Pacific Northwest Coast Will Have a Cool Start to Summer

May 10, 2012; 1:33 AM ET
Share |
Lincoln County, Ore., Coast from Gary Weathers and Corbis Images.

It will be slightly cooler than normal for the Pacific Northwest Coast early this summer, while the interior Northwest will warm up nicely.

Chilly water just offshore of the Pacific Northwest is expected to have an influence on temperatures west of the Cascades during June, according to AccuWeather.com Lead Long-Range Forecaster Paul Pastelok.

With a large dome of high pressure dominating the eastern Rockies and Plains, storm systems will track over or north of the Northwest U.S., producing a westerly, onshore flow.

While an extreme departure form normal temperatures is not anticipated, residents of Portland, Ore., may not be happy to hear that temperatures will be slightly below-normal for June, following quite a cool start to summer in 2011.

RELATED: AccuWeather 2012 Summer Forecast

According to a Portland, Ore., weather blog by Bruce Sussman, June 2011 highs were 4 degrees below normal, while July 2011 highs averaged 3 degrees below normal. Throughout the entire summer season, Portland had highs of 90 or higher on 7 days in 2011, whereas the average number of 90-degree days for the city is 13. The first day where the high in Portland climbed to 90 degrees or higher was August 20, 2011, when the thermometer soared to 96 degrees.

Since Seattle, Wash., is farther inland than Portland, temperatures should be near- to just below-normal for June of 2012.

"July into early August may be a warmer period, especially just east of the Cascades with brief hot periods," Pastelok said.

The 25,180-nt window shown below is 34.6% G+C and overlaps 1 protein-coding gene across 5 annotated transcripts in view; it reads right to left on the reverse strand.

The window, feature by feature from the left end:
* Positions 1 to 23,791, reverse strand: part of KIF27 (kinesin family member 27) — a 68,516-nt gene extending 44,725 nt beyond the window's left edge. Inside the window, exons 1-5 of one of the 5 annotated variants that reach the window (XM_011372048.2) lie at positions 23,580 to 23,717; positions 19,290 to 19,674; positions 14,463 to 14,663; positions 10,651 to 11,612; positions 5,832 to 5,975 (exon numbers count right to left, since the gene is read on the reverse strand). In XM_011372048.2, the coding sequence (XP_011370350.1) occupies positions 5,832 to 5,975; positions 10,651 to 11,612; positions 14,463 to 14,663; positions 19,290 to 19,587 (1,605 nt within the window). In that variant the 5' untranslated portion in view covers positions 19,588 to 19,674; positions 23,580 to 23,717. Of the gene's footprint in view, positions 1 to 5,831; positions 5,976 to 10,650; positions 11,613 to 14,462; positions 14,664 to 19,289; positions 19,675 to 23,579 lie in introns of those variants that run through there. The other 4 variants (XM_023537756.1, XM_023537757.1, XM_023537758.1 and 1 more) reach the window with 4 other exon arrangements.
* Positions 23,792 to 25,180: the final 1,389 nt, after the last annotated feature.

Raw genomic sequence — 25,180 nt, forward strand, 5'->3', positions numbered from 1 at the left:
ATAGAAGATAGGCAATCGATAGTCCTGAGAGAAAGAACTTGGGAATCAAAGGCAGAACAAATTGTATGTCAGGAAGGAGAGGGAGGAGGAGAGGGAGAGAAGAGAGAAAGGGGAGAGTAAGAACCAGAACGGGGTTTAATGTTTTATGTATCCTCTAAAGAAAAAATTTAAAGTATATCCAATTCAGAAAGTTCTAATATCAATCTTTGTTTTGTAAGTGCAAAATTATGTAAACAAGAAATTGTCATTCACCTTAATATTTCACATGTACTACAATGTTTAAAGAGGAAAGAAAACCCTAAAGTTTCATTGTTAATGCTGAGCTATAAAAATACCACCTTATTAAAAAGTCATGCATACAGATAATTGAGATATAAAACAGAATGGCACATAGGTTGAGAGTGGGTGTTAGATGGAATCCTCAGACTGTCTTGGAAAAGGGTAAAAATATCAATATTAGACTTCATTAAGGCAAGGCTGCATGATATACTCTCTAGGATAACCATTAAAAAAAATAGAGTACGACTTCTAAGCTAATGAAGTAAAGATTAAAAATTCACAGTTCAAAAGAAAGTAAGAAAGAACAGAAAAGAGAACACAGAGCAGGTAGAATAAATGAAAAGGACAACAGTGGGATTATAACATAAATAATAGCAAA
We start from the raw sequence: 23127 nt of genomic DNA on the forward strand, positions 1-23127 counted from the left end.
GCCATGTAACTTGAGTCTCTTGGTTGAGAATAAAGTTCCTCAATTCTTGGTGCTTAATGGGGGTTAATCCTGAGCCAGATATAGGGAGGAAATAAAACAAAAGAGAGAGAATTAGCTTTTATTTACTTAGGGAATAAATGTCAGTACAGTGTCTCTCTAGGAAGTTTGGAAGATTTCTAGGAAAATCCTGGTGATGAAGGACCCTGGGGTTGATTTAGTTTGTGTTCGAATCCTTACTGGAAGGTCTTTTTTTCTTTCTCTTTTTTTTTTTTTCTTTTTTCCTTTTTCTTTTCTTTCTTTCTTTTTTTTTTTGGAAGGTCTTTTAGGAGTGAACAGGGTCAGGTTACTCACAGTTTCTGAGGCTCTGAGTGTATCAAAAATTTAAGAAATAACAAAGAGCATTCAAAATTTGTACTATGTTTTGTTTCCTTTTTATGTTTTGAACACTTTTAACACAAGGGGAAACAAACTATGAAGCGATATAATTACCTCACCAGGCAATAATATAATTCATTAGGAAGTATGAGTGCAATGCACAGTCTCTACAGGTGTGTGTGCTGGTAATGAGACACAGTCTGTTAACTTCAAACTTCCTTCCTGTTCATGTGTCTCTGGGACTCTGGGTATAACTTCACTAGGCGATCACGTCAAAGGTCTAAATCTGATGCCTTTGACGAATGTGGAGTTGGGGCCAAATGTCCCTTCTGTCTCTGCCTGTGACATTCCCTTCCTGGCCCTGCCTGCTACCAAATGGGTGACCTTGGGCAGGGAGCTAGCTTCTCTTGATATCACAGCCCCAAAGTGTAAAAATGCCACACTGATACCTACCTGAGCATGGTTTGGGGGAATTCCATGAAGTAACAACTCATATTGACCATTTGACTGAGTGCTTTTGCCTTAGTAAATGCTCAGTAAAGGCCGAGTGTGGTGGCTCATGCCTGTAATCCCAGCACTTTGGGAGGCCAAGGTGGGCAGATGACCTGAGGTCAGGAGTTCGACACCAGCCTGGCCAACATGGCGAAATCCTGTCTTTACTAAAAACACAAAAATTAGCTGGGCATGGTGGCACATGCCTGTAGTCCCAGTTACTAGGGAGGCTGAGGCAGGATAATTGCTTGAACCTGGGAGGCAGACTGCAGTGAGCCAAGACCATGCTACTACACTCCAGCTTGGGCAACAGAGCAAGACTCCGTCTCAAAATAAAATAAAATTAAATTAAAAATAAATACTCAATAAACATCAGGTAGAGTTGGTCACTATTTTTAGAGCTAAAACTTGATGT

The interior Northwest will heat up during the middle to latter period of the summer as the large dome of high pressure shifts farther north and west across the Rockies.

Comments

Comments left here should adhere to the AccuWeather.com Community Guidelines. Profanity, personal attacks, and spam will not be tolerated.

More Weather News

  • Late-Weekend Snow, Ice to Lash Northeast

    February 28, 2015; 8:24 AM ET

    As a large storm rolls out of the Plains and Midwest, a swath of snow, ice and travel disruptions will extend into the Northeast beginning during the latter part of the weekend.

Daily U.S. Extremes

past 24 hours

  Extreme Location
High N/A
Low N/A
Precip N/A

WeatherWhys®

This Day In Weather History

Belouve, Reunion (1964)
52.76" of rain in 12 hours (world record) (Feb. 28-29).

Nome, Alaska (1995)
Seasonal snow record of 108 inches set. The old record was 107.5 inches set during the 1931-1932 cold season.

Buffalo, NY (1998)
Recorded it's warmest February on record with and average temperature of 34.1(F) which was 9.5(F) above normal. This broke the old record og 33.8(F) in 1984.